A potentially crucial weapon has been added in the war on sugar.
London-listed Tate & Lyle announced the launch of new allulose low-calorie sugar substitute Dolcia Prima last week to some fanfare in the US, though it slipped somewhat below the radar here.
Its low profile in Europe is little surprise given it is yet to receive regulatory approval by the EU, though the FDA has granted GRAS (generally regarded as safe) status. However, Tate & Lyle is quietly talking up Dolcia Prima’s potential global impact.
Allulose purports to be a sugar substitute in the most genuine sense - it is a natural product that tastes and functions like sugar, but contains 90% fewer calories as it’s not metabolised by the body, while being 70% as sweet.
Crucially, its browning and bulking properties and temperature stability mean it can be used in a far greater range of food and drink production processes - including baked goods, chilled and frozen ready meals, sauces, yoghurts and ice creams as well as for the more usual application of sweetening beverages - than rival substitutes.
“Sugar is not just about producing sweetness, it provides bulk, it reduces water activity and it helps with the texture of products,” says one leading nutritionist. “If this new product works as they say then the rewards could be huge.”
The pressure to make the big scientific breakthrough on sugar was ramped up further this week as the WHO published new guidelines recommending countries slash recommended intakes by half. “One of the biggest challenges our industry faces is reducing calories while maintaining the taste experience consumers expect from their favourite foods and beverages,” says Abigail Storms, vice president, platform management, sweeteners, at Tate & Lyle. “Now food and beverage manufacturers can contribute to this public health challenge by using Dolcia Prima.”
Allulose itself is not new - in fact it has been around for 70 years and traces are found in figs and raisins. What is new is Tate & Lyle’s ability to produce allulose in commercial quantities from corn. It also has other key advantages over other products in addition to its versatility.
First, unlike aspartame or Tate & Lyle’s own sucralose product Splenda, it’s a natural sweetener, playing to consumer preference for naturally sourced alternatives as they are seen as healthier.
Last year a poll of Marketing Sciences found 38% of the public actively avoid food and drink containing artificial sweeteners because they thought these were worse for their health than sugar.
Then there is the issue of taste. While the proof will be in the pudding (and a myriad of other products it can be used with), its claims to have the taste and mouthfeel of sugar could be a real advantage. While stevia, for example - another naturally sourced sweetener - is increasingly used by soft drinks firms, notably in Coca-Cola Life, it has a strong and divisive aftertaste.
Tate & Lyle claims in its own taste trials consumers ranked low-calorie versions of foods made with Dolcia Prima equally with the full-calorie versions. The product can also be used in conjunction with other existing sweetener options to improve functionality and taste. One industry supplier source involved in her own product’s sugar reformulation programme says “the wins are huge” for the companies that manage to use technology to get around taste and technical barriers. “Experience also tells us the product will have to appeal to the overwhelming customer desire for products to be not just lower calories but also naturally based,” she says.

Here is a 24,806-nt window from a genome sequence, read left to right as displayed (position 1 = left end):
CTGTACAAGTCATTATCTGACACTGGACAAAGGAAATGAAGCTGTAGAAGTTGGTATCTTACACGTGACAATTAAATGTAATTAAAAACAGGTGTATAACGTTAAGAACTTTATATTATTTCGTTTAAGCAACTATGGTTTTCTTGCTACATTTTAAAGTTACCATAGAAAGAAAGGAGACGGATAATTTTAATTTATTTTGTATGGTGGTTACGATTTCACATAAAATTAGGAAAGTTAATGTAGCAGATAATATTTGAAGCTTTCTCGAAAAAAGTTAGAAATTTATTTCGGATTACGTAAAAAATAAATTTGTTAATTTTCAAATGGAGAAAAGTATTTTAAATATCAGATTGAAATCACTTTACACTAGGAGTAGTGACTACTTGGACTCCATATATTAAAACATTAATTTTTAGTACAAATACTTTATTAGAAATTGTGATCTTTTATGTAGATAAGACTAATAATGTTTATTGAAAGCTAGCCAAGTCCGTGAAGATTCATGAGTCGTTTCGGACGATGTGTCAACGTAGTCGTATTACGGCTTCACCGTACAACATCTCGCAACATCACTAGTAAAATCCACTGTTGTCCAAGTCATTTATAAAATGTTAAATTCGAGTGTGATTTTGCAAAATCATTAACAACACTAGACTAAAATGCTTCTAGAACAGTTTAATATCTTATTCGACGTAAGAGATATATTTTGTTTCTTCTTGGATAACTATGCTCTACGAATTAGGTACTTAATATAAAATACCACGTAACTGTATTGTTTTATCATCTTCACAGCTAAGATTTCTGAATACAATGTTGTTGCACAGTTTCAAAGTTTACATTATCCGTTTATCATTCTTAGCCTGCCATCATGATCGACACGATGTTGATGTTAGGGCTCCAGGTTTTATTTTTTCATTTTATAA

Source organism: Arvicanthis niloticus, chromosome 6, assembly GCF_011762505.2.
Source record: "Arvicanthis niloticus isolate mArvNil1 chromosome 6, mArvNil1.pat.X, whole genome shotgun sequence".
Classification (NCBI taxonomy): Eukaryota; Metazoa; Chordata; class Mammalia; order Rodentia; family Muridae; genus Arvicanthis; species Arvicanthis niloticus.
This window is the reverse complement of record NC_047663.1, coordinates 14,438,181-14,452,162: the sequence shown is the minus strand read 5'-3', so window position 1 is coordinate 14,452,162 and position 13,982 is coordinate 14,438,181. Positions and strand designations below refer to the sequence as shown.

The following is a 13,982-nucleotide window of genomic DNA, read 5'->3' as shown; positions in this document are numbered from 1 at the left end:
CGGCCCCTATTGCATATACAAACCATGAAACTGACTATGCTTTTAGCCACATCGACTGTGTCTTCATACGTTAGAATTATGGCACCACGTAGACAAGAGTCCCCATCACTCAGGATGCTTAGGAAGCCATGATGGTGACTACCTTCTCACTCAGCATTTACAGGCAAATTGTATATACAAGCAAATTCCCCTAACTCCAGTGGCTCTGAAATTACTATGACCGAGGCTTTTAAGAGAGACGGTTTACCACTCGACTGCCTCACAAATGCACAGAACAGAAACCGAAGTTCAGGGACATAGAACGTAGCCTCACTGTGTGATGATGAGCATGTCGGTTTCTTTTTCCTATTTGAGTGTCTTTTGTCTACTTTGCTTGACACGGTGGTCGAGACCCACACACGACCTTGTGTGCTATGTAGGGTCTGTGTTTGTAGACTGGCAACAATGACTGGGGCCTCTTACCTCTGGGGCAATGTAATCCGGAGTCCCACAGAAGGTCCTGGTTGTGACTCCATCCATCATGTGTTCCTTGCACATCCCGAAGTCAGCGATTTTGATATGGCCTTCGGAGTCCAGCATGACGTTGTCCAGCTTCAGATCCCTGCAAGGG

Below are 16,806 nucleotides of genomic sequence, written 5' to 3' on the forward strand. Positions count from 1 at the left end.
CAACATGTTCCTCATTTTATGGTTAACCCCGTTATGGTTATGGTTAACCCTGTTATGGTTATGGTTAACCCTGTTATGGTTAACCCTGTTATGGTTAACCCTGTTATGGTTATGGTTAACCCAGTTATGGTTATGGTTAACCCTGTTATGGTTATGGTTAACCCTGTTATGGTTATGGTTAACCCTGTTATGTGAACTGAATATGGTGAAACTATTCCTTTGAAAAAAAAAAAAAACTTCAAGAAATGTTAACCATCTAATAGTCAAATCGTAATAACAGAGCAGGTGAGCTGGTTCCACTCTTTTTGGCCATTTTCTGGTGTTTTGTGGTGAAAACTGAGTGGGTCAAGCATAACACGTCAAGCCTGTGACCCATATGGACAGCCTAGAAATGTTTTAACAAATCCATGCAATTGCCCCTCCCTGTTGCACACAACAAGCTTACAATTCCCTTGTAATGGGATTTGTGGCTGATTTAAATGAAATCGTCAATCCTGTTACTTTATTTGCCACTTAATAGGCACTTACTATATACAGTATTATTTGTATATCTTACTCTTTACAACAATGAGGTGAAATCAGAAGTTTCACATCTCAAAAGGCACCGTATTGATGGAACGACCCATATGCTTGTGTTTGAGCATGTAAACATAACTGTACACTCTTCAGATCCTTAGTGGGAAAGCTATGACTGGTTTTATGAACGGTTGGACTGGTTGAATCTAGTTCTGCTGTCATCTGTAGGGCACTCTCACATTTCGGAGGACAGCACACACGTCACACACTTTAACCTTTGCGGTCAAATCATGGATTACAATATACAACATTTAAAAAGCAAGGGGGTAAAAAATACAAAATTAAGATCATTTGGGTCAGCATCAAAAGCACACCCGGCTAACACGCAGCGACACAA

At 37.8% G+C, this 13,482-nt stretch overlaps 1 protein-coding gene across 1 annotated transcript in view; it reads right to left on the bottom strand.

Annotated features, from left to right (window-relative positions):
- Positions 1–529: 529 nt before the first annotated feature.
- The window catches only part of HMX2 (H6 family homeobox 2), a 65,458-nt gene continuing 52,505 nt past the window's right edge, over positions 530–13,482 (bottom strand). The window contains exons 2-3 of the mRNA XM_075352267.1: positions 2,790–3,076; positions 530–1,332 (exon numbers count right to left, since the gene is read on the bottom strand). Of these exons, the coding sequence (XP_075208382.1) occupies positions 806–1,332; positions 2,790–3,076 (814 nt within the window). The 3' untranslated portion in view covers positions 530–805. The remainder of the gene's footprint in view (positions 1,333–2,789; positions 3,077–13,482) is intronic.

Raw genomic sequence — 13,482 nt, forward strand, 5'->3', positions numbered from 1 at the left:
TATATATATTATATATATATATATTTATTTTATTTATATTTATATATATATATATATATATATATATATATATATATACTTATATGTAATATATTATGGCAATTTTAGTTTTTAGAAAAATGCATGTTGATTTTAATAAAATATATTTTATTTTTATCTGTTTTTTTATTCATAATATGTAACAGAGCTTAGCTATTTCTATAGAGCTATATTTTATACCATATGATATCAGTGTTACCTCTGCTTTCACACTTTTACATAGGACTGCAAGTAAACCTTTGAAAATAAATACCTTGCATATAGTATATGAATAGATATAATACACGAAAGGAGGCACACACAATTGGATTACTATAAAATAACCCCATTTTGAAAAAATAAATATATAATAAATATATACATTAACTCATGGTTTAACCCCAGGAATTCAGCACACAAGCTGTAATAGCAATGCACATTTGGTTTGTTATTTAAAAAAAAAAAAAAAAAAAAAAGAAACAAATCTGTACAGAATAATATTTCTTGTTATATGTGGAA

And early signs suggest manufacturers are keen - Dr Pepper Snapple Group told the Wall Street Journal it wants to use the product “across numerous categories - soft drinks, teas, waters, juices and juice drinks”.The demand for an effective sugar substitute is there - while sales of sugary soft drinks have held relatively stable, sales of juices and smoothies have collapsed in the UK. Category value sales slumped by £69.4m (3.5%) on volumes down 6.5% [Nielsen, year to 8 November 2014].
Tate & Lyle badly needs a successful growth product as supply issues and the falling price of sucralose led to several profit warnings last year and a 20% share price fall since September. But Dolcia Prima will inevitably take some years to get any genuine scale.
Shore Capital analyst Darren Shirley says he is not expecting a bottom line contribution from the product above “single digit millions” for the next few years. “They clearly think it’s a step forward in natural sweeteners, but materially we’re some way away from seeing the excitement generated by the launch of sucralose,” he says. Sucralose will make a minimal contribution to Tate & Lyle given competition from generic versions in China, he adds, noting Tate & Lyle’s own process for producing allulose is likely to eventually be copied as intellectual property “soon gets whittled away”.
Dolcia Prima’s mid-term scale will also be constrained by it being a US-only product at this stage. The US remains Tate & Lyle’s core market and it is unlikely to roll it out to other jurisdictions without establishing it in the US first. There is no suggestion the EU has specific concerns, but approval is not expected any time soon.
If Dolcia Prima does revolutionise the role of non-sugar sweeteners in food manufacturing, it will not be overnight.”We’re not going to be upgrading Tate & Lyle on one launch,” warns Numis analyst Charles Pick. “Food manufacturing is an inherently conservative industry and remains reluctant to change. Dolcia Prime will be quite small in terms of the group context and will take time to get traction.”